Artificial Intelligence (AI) is seemingly everywhere…
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Unless you’re living under a rock, you’ve surely noticed the AI-hype-train ploughing through the media promising no less than transforming every industry. While there’s certainly currently both exaggerated claims and inflated expectations when it comes to Artificial Intelligence, more than the general public may think is already in the realm of reality rather than fiction. In fact, most likely you’ve been knowingly or unknowingly using AI-based technology already more than once today by, for example, either using Face ID to authenticate on your iPhone, searching on Google, reading subtitles on YouTube or looking at recommended items on Amazon. And, as with many other technologies, as soon as it works it’s not considered AI (technology) anymore.
AI is also all over cybersecurity. While 2-3 years ago only a few vendors positioned themselves on AI, nowadays every player in the market claims to have AI built in. Customers’ opinions about AI in security vary widely: while some believe that it will redefine cybersecurity and put an end to the cat-and-mouse game between attackers and defenders, there are also many skeptics who degrade everything related to AI as marketing-buzz.
What is the true potential of AI in security? What applications are already available now? What are the limitations? What questions should I ask my cybersecurity vendors? How are attackers using AI? Will AI take our jobs and kill us all? Let’s try to find answers to these questions.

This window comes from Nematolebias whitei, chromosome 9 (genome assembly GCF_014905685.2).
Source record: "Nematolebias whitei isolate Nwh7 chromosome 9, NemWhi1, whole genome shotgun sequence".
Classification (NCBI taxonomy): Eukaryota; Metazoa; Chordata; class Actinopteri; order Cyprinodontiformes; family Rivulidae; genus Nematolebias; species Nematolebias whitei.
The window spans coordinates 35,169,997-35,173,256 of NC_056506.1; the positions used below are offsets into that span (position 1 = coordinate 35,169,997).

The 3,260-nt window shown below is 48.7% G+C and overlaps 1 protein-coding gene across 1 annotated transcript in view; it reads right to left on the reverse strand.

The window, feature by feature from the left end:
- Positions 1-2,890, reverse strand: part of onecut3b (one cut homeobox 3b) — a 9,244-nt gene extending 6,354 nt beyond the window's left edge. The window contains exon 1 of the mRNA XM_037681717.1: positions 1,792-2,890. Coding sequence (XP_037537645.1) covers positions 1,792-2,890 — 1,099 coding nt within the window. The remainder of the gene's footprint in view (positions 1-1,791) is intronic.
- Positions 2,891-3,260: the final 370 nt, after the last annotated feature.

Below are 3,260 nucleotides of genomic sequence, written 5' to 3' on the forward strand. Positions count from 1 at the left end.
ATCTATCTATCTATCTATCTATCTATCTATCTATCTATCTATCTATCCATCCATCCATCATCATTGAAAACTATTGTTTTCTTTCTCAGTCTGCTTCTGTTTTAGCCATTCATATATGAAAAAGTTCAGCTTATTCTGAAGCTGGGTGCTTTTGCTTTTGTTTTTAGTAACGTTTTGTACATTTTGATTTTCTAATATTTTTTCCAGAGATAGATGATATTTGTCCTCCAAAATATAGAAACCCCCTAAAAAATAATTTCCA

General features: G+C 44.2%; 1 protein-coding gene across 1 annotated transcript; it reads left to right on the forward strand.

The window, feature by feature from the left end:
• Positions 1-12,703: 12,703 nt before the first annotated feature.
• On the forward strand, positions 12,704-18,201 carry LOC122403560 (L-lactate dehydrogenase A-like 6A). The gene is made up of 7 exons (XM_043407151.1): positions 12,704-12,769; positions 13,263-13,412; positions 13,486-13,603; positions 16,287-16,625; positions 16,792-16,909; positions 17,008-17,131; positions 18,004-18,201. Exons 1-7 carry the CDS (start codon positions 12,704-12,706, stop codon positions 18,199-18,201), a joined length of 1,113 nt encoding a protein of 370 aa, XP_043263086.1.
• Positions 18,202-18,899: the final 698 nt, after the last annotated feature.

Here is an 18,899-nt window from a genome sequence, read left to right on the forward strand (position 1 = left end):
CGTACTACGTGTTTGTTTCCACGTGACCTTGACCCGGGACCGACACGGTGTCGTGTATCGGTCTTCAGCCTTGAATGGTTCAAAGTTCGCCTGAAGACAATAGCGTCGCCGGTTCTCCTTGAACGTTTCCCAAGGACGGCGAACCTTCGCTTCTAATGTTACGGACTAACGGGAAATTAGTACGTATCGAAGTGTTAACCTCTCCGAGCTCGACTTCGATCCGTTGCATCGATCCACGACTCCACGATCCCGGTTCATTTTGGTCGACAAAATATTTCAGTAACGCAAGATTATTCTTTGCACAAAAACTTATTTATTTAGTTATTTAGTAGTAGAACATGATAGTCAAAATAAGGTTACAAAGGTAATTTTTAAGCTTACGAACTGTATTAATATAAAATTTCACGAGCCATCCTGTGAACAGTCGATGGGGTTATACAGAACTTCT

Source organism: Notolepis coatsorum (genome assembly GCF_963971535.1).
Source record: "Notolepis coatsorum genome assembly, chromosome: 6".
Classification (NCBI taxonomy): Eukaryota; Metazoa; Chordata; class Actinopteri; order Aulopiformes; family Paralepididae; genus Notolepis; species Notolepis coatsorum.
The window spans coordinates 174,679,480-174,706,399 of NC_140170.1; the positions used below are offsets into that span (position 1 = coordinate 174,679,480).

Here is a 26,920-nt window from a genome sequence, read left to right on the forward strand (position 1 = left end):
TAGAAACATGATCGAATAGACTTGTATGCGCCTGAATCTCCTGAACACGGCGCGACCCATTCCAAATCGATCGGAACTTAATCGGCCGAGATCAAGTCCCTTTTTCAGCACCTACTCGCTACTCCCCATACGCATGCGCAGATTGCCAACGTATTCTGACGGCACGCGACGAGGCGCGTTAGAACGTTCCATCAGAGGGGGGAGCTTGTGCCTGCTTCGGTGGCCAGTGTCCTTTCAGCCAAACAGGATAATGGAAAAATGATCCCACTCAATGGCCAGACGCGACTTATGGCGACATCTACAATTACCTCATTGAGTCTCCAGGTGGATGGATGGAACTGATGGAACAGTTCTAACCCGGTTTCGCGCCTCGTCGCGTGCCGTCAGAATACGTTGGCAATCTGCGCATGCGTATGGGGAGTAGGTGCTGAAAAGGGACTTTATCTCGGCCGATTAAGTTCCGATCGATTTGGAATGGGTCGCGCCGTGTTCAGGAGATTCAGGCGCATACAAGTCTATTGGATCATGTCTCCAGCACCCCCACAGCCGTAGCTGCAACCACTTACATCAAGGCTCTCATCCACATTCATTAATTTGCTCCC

AI vs. ML vs. DL – and why now?
The terms Artificial Intelligence (AI), Machine Learning (ML) and Deep Learning (DL) are sometimes used interchangeably, which is not quite correct. While AI is a very generic concept comprising all sort of intelligent agents (including expert systems with a lot of if/else statements in the code), ML systems are a subset of AI that learn from data. That is, ML algorithms are able to generalize and build models from examples without being explicitly programmed. Supervised learning (we have labeled data, e.g. “this e-mail is spam”), unsupervised learning (no labels) and reinforcement learning (agent acts in an environment and tries to optimize the rewards of his behaviour) are the most common classes of ML. In supervised learning classification (tell whether email is spam or ham) and regression (predicting a value) are the most common use cases. Artificial Neural Networks (ANN) are specific ML models with layers of connected neurons that are used in all of the three ML disciplines above. To put it simply, Deep Learning (DL) is subset of ANN where we have two or more hidden layers of neurons. All of the above are algorithms based on mathematics (and statistics) and not magic (even though some vendors make it sound otherwise). […]